7 solutions to classic car paint imperfections
A classic car's paint job can be its greatest feature or its greatest weakness. If you're looking to upgrade the finish on your vintage ride, check out these tips to help achieve an imperfection-free paint job.
1. UV fading
When paint is exposed to the elements for an extended period of time, it can eventually start to exhibit a chalky, white appearance. This type of paint damage is also known as oxidation, and it occurs when the top layer of the paint starts to break down. Older vehicles that don’t have a layer of clear coat are especially vulnerable to oxidation and UV fading.
If you're unsure about your car's paint, it’s a good idea to have a paint shop with experience with older vehicles determine if your classic car has single stage paint. Since single stage paint is typically thin and fragile, it's remarkably easy to damage and should be handled by an experienced pro.
If you decide to tackle UV fading or oxidation on your own, the most important tip to keep in mind is to use the least aggressive product that’s capable of getting the job done. That means you should start with a nonabrasive product and move on to increasingly abrasive products only if it’s absolutely necessary.
If you notice any pigmentation on your buffing or polishing media after you start working on your paint, that means your vehicle doesn’t have a protective clear coat. That’s your cue to either take it easy and tread lightly or take the job to a professional.
For classic cars that have single stage paint, the best way to deal with UV fading is to start by washing and claying the vehicle. After you’ve removed all of the surface contaminants, you can condition the paint with a sealer and reseal glaze. If that takes care of the fading and oxidation issues, you can finish off the job by applying a coat of wax.
2. Small paint chips
Chips in the paint are often very minor imperfections, but even a tiny chip can pose a danger to the integrity and value of a classic car. If you notice any chips in your paint, it’s vital to take care of them right away. If you don’t, even a tiny chip can become a rusty mess in a short period of time.
Small chips are relatively easy to take care of. You’ll need to prepare the area by washing it and then gently wiping it with a polishing compound, which will help to soften any rough edges. A quick wipe with some denatured rubbing alcohol will finish the preparation. You can then apply a small amount of primer to the chip and finish it off with some touch-up paint.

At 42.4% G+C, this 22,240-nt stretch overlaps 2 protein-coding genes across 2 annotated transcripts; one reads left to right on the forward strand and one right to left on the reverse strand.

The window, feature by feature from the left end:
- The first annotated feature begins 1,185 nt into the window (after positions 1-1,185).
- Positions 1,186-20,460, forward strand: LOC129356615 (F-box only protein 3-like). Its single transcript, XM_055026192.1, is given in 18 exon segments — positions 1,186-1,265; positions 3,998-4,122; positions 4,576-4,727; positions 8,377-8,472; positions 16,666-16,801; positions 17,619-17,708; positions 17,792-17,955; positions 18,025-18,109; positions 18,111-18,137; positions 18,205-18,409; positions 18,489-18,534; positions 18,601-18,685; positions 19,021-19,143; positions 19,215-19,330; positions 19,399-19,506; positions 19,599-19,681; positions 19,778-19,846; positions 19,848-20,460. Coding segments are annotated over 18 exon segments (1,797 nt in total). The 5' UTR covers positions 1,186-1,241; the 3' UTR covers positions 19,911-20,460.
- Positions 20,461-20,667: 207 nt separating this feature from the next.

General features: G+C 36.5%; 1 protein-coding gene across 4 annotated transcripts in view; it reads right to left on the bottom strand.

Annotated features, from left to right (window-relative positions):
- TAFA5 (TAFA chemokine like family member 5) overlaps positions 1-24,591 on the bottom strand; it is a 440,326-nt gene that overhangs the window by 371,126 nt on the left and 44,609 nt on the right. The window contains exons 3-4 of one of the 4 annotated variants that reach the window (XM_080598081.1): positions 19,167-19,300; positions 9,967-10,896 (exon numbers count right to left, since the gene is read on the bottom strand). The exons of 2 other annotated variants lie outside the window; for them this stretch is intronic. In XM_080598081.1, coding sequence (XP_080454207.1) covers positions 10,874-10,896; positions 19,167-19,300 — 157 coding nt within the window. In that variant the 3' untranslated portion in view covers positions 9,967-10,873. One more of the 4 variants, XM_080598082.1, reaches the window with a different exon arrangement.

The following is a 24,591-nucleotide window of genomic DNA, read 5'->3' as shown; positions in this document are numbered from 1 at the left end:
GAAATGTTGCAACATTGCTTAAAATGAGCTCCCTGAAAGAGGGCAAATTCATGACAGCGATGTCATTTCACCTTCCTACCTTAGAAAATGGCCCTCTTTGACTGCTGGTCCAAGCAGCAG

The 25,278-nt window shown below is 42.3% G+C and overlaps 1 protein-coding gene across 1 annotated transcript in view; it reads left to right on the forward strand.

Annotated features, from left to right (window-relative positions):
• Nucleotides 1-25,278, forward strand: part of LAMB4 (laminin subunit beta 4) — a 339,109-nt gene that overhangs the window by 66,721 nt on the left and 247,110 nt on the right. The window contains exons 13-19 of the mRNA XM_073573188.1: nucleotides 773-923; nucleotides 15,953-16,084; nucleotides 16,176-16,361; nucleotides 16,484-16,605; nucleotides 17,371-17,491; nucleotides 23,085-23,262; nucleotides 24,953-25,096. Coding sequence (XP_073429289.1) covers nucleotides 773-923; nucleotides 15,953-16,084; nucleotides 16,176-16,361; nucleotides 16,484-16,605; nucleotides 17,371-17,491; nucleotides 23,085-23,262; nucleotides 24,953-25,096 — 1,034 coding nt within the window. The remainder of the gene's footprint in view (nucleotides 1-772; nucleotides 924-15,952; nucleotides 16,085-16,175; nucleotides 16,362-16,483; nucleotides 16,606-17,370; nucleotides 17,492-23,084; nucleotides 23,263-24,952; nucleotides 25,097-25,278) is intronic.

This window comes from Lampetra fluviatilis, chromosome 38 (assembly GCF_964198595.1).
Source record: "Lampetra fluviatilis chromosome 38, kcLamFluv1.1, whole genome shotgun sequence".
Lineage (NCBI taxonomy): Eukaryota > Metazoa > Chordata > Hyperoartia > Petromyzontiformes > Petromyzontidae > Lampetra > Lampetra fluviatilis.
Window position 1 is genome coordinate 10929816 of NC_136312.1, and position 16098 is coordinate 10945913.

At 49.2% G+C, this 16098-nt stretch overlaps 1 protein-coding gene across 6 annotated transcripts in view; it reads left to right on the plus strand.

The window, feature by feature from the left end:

If you use a correctly matched touch-up paint color, the repair should be indistinguishable from a few feet away, and it will also protect your car from rust. However, you’ll need to visit a body repair or paint shop if you want a repair that will stand up to close scrutiny.
3. Dents and dings
The key to removing a dent or ding is to apply a force that’s equal and opposite to the force that damaged the metal. That can sometimes be accomplished by pulling sharply on the panel with a bathroom plunger, but more often, dents have to be pounded out from the back side with a hammer and dolly.
Some dents and dings are relatively easy to repair, but a valuable classic car isn’t the best place for beginners to practice the craft.
4. Minor scratches
The basic idea behind the repair of scratches is to remove a small amount of paint in the surrounding area. Since minor scratches are relatively shallow, they're typically limited to the top layer of paint. If your classic car has a clear coat, minor scratches may not even penetrate to the pigmented paint layer. In that case, you need to gently buff or abrade the paint until the scratches are no longer noticeable.
If your classic car has single stage paint, you need to proceed with extreme caution. Since the paint is thin and fragile, it’s essential to avoid using any kind of heavily abrasive rubbing compound or buffing media.
5. Major scratches
Unlike minor scratches, major scratches can penetrate several layers of paint. That means major scratches typically need to be dealt with like paint chips. If there’s any danger of rust, it’s essential to take care of the scratch immediately.
In most cases, if a scratch penetrates all the way to the base coat or bare metal, it can't be buffed out. Applying touch-up paint will prevent rust damage, but the only way to really fix the problem is to reapply new paint.
6. Swirl marks
Swirl marks are typically scratches that were caused by an overenthusiastic buffing job. If you lean into a power buffer, it’s very easy to leave rough scratches that take the form of ugly swirl marks.
The easiest way to remove swirl marks is to use a dual-action polisher with foam pads. The key is to remove the smallest amount of paint necessary to eliminate the swirl scratches.
7. Compromised paint integrity, wearing or patina
Many paint imperfections can be taken care of at home, but there is a point where even the most experienced classic car owner needs to consider placing a call to a professional paint and body man. If the integrity of the paint has been compromised in any way, your car will most likely need to be repainted. The same is true of single stage paint that’s excessively worn because old paint tends to be so thin and fragile.
If your classic car has developed a patina over the years, you have a few choices. It may be possible to make the paint shine by washing, claying, resealing and waxing it. If your case is more serious than that, a lengthy visit to a highly skilled professional will be in order.
However, many classic car owners appreciate a little patina. Classic cars are true warriors of the road that have stood the test of time, and some natural wear and tear helps tell their stories. A car with a healthy patina might not be ready for the show floor, but that doesn’t mean you can’t be proud of it anyway.